11/29/2015 Washington Post
MAZAPIL, Mexico — Endangered Mexican prairie dogs and a pair of ultra-rare Worthen’s sparrows greeted the pickup truck bouncing down a dirt track in this remote northern desert. But the two environmentalists aboard were after an even more elusive prize.
“Stop!” one shouted, his binoculars trained on a distant mountain. Enrique Cisneros of the Mexican Fund for Nature Conservation thought he had spotted a golden eagle, the national symbol that has all but vanished from the country. Just as suddenly, the bird was gone.
“It requires a lot of time to observe them,” said Alejandro Lozano, a professor of wildlife management who sat alongside him. “And many people, too.”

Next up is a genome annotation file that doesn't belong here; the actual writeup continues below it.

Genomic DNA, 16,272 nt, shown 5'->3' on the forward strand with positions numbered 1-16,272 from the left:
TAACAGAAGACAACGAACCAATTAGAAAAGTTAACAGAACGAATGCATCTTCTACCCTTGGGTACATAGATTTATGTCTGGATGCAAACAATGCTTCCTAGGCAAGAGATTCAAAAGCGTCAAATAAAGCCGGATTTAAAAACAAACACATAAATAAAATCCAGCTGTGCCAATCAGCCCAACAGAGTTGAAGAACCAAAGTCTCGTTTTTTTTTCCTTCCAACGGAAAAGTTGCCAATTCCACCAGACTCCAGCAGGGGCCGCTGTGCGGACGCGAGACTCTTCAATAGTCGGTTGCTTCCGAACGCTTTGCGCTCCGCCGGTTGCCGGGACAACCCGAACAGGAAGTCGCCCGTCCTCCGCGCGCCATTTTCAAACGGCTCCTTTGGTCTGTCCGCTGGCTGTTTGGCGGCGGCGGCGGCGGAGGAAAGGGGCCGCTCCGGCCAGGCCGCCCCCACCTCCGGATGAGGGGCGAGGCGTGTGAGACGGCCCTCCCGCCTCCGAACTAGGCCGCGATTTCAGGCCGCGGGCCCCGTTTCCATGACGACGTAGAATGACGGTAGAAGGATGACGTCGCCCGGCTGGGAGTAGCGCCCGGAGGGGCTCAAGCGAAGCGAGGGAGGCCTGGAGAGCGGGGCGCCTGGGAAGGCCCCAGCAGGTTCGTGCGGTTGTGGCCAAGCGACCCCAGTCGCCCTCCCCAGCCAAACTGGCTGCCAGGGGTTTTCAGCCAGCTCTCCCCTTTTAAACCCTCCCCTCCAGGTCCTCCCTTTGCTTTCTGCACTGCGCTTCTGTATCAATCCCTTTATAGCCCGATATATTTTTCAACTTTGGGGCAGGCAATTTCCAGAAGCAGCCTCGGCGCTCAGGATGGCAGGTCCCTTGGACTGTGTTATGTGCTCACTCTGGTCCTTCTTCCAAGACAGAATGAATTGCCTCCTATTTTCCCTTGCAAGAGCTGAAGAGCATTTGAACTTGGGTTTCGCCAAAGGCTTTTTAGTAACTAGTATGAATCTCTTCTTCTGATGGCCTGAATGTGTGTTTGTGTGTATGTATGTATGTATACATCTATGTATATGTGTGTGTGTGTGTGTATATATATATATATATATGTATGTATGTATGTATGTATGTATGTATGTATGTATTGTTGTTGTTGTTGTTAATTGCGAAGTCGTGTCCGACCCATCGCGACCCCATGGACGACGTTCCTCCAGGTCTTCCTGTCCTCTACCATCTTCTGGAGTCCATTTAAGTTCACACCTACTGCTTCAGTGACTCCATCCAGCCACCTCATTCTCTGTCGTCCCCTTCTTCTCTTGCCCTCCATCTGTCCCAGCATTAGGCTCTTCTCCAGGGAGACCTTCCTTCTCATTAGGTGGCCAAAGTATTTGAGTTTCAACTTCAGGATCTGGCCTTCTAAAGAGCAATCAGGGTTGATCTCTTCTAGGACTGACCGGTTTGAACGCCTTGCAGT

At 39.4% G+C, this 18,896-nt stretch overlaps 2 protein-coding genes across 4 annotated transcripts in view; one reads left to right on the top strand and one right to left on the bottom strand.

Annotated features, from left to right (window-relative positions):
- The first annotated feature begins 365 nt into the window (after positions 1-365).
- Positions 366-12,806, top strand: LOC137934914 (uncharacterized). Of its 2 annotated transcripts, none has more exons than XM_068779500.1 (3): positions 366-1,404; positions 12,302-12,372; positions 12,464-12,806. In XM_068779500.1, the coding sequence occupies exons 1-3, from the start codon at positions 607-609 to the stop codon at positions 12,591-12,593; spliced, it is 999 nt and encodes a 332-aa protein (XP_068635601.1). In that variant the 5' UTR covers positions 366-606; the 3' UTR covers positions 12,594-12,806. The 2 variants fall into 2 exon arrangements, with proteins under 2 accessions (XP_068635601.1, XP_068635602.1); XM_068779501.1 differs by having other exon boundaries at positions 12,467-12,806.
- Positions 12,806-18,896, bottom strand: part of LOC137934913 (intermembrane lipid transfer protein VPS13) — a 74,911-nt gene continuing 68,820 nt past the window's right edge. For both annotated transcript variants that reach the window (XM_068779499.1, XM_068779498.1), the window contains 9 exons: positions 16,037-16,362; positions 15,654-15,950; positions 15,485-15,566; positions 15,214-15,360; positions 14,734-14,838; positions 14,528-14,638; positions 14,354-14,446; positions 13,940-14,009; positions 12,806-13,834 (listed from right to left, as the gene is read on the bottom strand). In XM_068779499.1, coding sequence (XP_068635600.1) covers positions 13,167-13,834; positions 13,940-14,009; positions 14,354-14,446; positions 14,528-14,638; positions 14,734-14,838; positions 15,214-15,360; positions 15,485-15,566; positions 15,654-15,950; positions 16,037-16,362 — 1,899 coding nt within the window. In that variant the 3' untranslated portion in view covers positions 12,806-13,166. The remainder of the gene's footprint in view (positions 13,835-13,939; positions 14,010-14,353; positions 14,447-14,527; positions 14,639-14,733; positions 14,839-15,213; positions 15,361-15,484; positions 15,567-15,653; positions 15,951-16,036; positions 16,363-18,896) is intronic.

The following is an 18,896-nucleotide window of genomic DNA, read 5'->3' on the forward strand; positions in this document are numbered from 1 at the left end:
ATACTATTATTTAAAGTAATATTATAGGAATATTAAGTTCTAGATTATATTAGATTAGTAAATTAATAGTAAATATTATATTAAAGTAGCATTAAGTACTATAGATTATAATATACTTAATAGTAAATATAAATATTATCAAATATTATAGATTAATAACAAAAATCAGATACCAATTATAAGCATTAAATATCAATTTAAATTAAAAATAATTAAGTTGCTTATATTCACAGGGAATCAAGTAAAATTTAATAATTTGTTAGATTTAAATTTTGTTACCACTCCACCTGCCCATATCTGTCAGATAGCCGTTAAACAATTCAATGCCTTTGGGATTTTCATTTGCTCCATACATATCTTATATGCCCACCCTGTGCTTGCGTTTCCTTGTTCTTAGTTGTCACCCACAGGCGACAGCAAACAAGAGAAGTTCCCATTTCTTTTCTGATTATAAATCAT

And that is a problem. In Mexico, conservationists say, environmental oversight is becoming as vulnerable as the wildlife, as program budgets have shrunk and scores of employees at the agency that monitors protected areas have been fired. This year, Mexican environmentalists have repeatedly voiced alarm about the federal government’s commitment to conservation.